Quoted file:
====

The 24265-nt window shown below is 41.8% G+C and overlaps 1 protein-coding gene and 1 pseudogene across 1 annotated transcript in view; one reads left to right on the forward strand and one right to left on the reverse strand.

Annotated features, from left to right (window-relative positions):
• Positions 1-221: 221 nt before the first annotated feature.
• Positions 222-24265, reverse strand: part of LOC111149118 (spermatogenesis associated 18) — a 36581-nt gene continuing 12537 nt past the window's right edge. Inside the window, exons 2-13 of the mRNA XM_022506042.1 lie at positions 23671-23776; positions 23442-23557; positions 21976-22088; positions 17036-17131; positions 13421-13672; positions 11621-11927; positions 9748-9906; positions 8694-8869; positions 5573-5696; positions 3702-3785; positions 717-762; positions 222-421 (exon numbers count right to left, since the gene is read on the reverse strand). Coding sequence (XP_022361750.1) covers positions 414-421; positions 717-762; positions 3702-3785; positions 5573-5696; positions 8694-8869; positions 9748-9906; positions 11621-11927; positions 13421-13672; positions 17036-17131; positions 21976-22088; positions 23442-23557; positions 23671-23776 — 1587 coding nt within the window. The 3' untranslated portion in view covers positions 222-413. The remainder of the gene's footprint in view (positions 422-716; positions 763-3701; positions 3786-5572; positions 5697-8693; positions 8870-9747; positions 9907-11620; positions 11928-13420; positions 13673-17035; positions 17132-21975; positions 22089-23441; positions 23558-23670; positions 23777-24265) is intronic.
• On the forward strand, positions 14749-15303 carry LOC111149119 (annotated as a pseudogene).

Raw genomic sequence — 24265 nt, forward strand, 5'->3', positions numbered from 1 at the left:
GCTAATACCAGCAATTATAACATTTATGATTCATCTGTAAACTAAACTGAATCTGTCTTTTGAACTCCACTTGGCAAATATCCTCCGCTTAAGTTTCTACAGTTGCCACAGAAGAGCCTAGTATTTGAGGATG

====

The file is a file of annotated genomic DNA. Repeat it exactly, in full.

The 24265-nt window shown below is 41.8% G+C and overlaps 1 protein-coding gene and 1 pseudogene across 1 annotated transcript in view; one reads left to right on the forward strand and one right to left on the reverse strand.

Annotated features, from left to right (window-relative positions):
• Positions 1-221: 221 nt before the first annotated feature.
• Positions 222-24265, reverse strand: part of LOC111149118 (spermatogenesis associated 18) — a 36581-nt gene continuing 12537 nt past the window's right edge. Inside the window, exons 2-13 of the mRNA XM_022506042.1 lie at positions 23671-23776; positions 23442-23557; positions 21976-22088; positions 17036-17131; positions 13421-13672; positions 11621-11927; positions 9748-9906; positions 8694-8869; positions 5573-5696; positions 3702-3785; positions 717-762; positions 222-421 (exon numbers count right to left, since the gene is read on the reverse strand). Coding sequence (XP_022361750.1) covers positions 414-421; positions 717-762; positions 3702-3785; positions 5573-5696; positions 8694-8869; positions 9748-9906; positions 11621-11927; positions 13421-13672; positions 17036-17131; positions 21976-22088; positions 23442-23557; positions 23671-23776 — 1587 coding nt within the window. The 3' untranslated portion in view covers positions 222-413. The remainder of the gene's footprint in view (positions 422-716; positions 763-3701; positions 3786-5572; positions 5697-8693; positions 8870-9747; positions 9907-11620; positions 11928-13420; positions 13673-17035; positions 17132-21975; positions 22089-23441; positions 23558-23670; positions 23777-24265) is intronic.
• On the forward strand, positions 14749-15303 carry LOC111149119 (annotated as a pseudogene).

Raw genomic sequence — 24265 nt, forward strand, 5'->3', positions numbered from 1 at the left:
GCTAATACCAGCAATTATAACATTTATGATTCATCTGTAAACTAAACTGAATCTGTCTTTTGAACTCCACTTGGCAAATATCCTCCGCTTAAGTTTCTACAGTTGCCACAGAAGAGCCTAGTATTTGAGGATG